We’ve seen who the Lib Dem candidates will be in June’s general election, with one exception. The situation at Camborne-Redruth is unclear. Julia Goldsworthy is definitely ruled out. Yet Lib Dem insiders are quoted in the West Brit as claiming that ‘the party has chosen all its candidates in Cornwall’. So if that’s the case, who’s the mysterious sixth candidate? And why is he or she being kept a secret? Rumours circulating in the constituency claim it’s a councillor not a million miles from Illogan.
But that may be fake news deliberately spread by Labour, whose candidate is presumably as I write being selected hundreds of miles away in Exeter or Bristol. If you were a member and could have dreamt up an answer to questions like ‘what makes you a great campaigner’, you too could have applied to become Labour’s candidate. Too late now though, as the deadline was last Sunday. There must be several seats in Cornwall that will struggle to appear as the applicants’ ‘preferred constituency’, unless they were feeling especially suicidal.
What about the other minor parties? The Greens are off the block, announcing over a week ago on Twitter (though strangely nowhere else that I can discover) that Amanda Pennington from Wadebridge would be fighting Truro & Falmouth. This makes sense as that was the constituency which gave them their best result last time around. They’re meeting today to discuss whether to stand in St Ives. Meanwhile, nothing has been heard from Ukip, who may be fully occupied trying to defend their single seat on Cornwall Council and coming up with more policies to restore the 1950s.
Should MK stand? The party is quite properly waiting until the more important Cornwall Council elections are out of the way before deciding on what it will do, which gives it just a week to spring into frenetic action.
Even at the best of times the party has to contend with a system rigged so blatantly against it, the most absurd aspect being the demand it stands candidates in 89 constituencies in order to obtain a party political broadcast, that it’s beyond ludicrous. There was already an argument that, until we have a fair voting system, MK shouldn’t bother throwing away money on Westminster elections but focus on the Cornish level. The danger with this is that, given a Westminster-centric media, it would probably lead to even greater marginalisation.
To be taken as a serious contender, MK has to stand in one or two constituencies. The obvious place is St Austell & Newquay, where Dick Cole is a well-known candidate and the party has built a level of support. However, even here, expressions of sympathy don’t extend to sufficient actual votes at the parliamentary level. What about the rest of Cornwall? Here’s one scenario.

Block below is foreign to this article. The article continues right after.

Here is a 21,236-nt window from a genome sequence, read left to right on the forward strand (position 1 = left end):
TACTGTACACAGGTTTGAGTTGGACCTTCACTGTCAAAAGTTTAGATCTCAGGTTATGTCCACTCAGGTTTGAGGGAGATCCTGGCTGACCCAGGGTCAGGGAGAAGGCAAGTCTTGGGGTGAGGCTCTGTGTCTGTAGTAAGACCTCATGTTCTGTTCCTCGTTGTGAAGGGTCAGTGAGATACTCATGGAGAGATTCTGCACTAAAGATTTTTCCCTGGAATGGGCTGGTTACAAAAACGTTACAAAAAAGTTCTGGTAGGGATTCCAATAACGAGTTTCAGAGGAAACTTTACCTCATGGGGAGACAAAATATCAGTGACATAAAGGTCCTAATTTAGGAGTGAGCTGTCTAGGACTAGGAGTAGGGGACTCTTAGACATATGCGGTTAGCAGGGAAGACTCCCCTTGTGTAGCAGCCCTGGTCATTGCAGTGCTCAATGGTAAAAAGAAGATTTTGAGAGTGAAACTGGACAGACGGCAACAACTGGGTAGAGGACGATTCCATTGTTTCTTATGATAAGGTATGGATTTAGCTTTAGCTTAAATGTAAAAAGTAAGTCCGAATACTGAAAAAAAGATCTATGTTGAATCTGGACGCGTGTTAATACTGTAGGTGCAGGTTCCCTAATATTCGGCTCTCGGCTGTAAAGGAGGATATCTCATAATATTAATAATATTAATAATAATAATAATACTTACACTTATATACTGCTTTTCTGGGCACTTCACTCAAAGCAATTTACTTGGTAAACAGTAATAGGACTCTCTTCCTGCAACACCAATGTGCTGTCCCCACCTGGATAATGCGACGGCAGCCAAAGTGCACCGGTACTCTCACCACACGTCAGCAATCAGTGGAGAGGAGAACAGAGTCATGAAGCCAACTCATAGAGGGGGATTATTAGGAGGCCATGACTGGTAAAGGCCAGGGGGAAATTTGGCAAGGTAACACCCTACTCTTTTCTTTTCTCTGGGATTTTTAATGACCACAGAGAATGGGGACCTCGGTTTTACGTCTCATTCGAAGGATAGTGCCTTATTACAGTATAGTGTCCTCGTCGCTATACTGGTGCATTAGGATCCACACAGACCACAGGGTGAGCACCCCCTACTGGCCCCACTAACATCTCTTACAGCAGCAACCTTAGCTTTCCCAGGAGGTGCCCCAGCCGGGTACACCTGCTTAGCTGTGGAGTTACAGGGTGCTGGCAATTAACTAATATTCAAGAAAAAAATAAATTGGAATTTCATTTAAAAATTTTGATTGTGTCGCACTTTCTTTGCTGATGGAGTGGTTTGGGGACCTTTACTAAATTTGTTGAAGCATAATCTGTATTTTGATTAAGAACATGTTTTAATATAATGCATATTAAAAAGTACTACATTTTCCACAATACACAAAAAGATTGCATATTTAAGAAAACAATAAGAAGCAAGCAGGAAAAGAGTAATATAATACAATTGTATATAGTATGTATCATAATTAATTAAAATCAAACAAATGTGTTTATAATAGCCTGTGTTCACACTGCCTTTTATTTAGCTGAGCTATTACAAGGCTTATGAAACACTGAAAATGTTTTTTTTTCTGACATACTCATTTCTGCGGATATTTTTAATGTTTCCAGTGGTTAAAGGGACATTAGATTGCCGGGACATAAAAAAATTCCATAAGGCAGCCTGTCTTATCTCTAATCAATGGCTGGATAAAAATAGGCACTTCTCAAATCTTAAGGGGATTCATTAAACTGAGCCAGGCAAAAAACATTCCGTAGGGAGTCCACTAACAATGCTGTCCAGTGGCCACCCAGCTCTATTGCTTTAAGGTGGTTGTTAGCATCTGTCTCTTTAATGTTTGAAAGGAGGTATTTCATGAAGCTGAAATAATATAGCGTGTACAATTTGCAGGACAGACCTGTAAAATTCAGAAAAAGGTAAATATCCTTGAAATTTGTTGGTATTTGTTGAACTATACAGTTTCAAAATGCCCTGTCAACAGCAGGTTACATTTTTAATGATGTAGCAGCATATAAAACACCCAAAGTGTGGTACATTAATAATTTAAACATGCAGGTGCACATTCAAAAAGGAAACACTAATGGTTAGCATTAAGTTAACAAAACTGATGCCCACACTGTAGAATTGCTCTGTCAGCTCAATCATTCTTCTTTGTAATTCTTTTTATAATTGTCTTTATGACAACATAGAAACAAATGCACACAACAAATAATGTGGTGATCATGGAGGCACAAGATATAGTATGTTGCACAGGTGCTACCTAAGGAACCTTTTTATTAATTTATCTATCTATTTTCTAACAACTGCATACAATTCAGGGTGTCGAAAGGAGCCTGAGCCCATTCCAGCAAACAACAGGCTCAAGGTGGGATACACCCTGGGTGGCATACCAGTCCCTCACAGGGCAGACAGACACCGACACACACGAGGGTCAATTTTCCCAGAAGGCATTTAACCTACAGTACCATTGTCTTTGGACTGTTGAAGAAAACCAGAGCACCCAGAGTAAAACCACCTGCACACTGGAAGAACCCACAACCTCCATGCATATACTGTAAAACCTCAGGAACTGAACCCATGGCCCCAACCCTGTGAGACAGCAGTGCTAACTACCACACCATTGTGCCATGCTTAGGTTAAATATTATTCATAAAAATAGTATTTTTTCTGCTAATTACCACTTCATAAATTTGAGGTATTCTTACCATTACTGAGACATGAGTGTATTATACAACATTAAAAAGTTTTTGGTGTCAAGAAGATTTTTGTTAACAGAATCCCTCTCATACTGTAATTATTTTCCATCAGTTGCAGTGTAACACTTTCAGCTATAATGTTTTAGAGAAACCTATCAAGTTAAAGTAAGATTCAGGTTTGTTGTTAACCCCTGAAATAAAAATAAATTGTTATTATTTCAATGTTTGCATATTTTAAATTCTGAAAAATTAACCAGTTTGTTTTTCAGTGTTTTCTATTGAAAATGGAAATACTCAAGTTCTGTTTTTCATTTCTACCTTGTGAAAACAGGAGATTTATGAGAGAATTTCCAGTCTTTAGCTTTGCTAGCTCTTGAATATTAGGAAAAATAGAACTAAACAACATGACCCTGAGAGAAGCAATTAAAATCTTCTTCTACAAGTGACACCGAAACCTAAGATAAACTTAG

MK tries to cut a deal with the Greens. It stays out of Truro and east Cornwall as long as the Greens give it a clear run in St Austell. At St Ives it takes up Andrew George’s suggestion of a progressive alliance and publicly backs him, although calling on Lib Dem voters to reciprocate that in St Austell and one other … for instance Camborne-Redruth??
The thinking has to be long-term. It looks as if the election after this one will be 2022, with or without a new devonwall constituency. By that time, the massive Tory majority and the elective dictatorship it brings will have hopefully become so discredited that people start turning to an alternative. So positioning and establishing a presence in 2017 is critical.
Camborne-Redruth is the most ‘Cornish’ constituency in identity terms. It’s also the only Cornish constituency which is neither a safe Tory seat nor a Tory-Lib Dem marginal. Traditionally a three-way marginal, tactical voting was always questionable here. Predictable calls to vote tactically for Labour are unreal in the context of the media demonisation of Corbyn and the stubborn failure of the Labour leadership to make any concessions to the idea of a ‘progressive alliance’. Moreover, the Labour candidate is as yet unknown and may be as bad as Michael Foster was.
The Lib Dem could well be equally hopeless. In addition, it’s possible Ukip will leave ex-Ukip member and staunch pro-Brexiteer George Eustice alone. Which means a lot of Ukip votes will be up for grabs. That can’t all vote Tory can they? (Stop whimpering! [ed.]) If the Greens don’t stand then MK could end up being the most credible alternative to Eustice. Watch this space.